Name/Title: Sight Word Extravaganza (using throwing skills)

Academic content: English

Purpose of Event: Students will be able to demonstrate the correct technique for an overhand throw, while learning grade-level sight words.

Prerequisites: It would help if students had previous practice using an overhand throw. Also, familiarity with the sight words used in this activity would help. Talk to classroom teacher to find out.

Suggested Grade Level: K-2

Materials Needed:
50+ Letter Spots
Cones or tape to mark the start line for each team.
Targets - for an overhand throw, I use a large stability ball perched on top of a basketball net and/or a large hoop hung from a basketball net.
Balls for throwing - one ball for each team to share.

Physical activity: Throwing

Description of Idea

To set up this activity, place 50+ letter spots spread out on the floor in front of your designated target(s). To allow students to choose their level of difficulty, it works better to use 2-3 targets. For example, the most difficult target could be a stability ball perched on top of a basketball net. A little less difficult could be to hit the backboard. The least difficult could be to throw a ball through a hula hoop that is hung below a basketball net. Also, if your PE space allows, providing different targets spreads the students out enough to minimize interference.

First, I divide my students into teams - three on each team is ideal. Each team has a cone or tape on the floor as their start line. We are using a relay format so one student from each time goes at a time. Each team receives a copy of the sight words being used and a ball to share.
Once the activity begins, one player at a time for each team runs across the gym and chooses a letter spot to stand on. That player then performs an overhand throw to attempt to hit the target. If the target is hit, he/she picks up the letter that he/she was standing on, retrieves the ball, and returns to his/her team and places the letter in the space behind his/her team. If the target is not hit, the player returns with only the ball. Once that player returns to his/her team, next player in line repeats the same routine.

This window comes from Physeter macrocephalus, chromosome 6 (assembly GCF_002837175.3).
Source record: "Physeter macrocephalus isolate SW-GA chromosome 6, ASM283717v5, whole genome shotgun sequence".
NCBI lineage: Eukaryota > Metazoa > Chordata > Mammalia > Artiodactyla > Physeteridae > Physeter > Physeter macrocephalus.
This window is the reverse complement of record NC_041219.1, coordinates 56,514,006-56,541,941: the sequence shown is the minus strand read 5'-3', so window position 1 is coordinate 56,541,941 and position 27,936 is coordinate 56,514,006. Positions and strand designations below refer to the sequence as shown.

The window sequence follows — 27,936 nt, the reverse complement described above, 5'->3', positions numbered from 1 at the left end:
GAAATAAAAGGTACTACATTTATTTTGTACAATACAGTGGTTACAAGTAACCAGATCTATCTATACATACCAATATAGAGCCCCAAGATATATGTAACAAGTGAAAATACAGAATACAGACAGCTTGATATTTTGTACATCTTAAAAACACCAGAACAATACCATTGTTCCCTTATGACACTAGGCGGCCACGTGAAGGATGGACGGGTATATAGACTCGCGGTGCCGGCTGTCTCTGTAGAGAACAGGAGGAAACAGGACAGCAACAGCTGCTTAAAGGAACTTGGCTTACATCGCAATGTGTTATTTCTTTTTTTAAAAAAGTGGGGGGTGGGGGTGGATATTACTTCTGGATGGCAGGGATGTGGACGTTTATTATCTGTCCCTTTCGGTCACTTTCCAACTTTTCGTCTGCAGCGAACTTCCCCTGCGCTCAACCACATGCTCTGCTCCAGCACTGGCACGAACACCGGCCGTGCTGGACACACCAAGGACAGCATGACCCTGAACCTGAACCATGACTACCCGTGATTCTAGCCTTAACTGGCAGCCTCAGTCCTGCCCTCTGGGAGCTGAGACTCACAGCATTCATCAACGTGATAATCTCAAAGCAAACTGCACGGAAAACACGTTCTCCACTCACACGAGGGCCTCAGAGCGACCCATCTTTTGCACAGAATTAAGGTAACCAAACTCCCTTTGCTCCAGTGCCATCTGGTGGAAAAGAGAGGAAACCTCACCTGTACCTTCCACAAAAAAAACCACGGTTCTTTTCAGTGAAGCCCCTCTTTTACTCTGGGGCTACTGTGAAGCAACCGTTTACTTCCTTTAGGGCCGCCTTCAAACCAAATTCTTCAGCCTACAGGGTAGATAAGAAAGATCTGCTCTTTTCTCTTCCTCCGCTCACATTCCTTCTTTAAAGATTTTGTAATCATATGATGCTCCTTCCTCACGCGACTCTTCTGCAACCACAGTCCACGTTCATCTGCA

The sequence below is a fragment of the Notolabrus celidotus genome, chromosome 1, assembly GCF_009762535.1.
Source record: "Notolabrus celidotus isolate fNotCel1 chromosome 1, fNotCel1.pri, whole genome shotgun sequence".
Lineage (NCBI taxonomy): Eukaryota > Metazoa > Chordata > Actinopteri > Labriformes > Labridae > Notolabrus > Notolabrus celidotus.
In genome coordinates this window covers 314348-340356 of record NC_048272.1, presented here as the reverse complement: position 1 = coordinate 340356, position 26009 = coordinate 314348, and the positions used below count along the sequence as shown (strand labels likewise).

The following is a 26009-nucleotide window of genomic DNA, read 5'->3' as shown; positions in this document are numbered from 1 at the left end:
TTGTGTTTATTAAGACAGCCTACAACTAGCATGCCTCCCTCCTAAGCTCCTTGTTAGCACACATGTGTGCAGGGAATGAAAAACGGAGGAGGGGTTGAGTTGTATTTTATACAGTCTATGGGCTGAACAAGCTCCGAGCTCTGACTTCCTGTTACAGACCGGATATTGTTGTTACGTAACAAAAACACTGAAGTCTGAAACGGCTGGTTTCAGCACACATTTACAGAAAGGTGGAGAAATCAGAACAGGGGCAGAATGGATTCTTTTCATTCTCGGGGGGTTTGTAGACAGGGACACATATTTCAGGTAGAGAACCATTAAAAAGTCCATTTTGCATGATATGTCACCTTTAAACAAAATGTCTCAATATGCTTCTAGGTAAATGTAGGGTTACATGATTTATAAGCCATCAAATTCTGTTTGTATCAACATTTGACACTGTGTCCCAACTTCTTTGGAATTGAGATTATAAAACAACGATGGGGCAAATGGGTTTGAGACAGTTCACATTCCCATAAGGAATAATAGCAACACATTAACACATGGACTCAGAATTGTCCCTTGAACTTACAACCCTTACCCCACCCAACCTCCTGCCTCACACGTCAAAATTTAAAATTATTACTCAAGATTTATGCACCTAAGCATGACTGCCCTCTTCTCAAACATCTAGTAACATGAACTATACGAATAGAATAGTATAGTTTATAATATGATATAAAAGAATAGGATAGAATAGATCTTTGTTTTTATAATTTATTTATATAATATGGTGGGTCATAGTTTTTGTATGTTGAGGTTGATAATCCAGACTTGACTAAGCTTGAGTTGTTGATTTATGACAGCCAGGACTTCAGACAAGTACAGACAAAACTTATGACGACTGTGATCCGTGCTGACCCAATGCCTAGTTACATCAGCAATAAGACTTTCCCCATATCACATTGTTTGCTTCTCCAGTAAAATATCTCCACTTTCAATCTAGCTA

For each sight word that a team spells correctly, designate a point system for each word. I like to use 2, 5, or 10 points for K-2 PE classes because that is what they practice in the classroom.

Variations:

This is an activity that can be used for varied skills such as kicking a ball at different targets, striking a volleyball or striking a ball or birdy over a net, hockey skills, etc.

Depending on how many sight words you are using (about ten words usually works well), you may need to create more letter spots to accommodate your sight word list. I am lucky to use 50+ letter polyspots in my gym, but I often need to create extra vowel and select consonant letter spots.

Assessment Ideas:

I like to observe the students as they perform an overhand throw, to give feedback and have students make corrections as needed.

As students on each team collaborate to form the sight words, I like to ask them to pronounce what they are spelling.

Adaptations for Students with Disabilities:

For students with cognitive or learning disabilities, I place them on teams with classmates who possess higher literacy skills.

For students with physical disabilities, I would adapt the level of difficulty and/or throwing distance of the target.


Submitted by David Isenberg who teaches at Millville Elementary School in Millville, MA. Thanks for contributing to PE Central! Posted on PEC: 2/9/2022.
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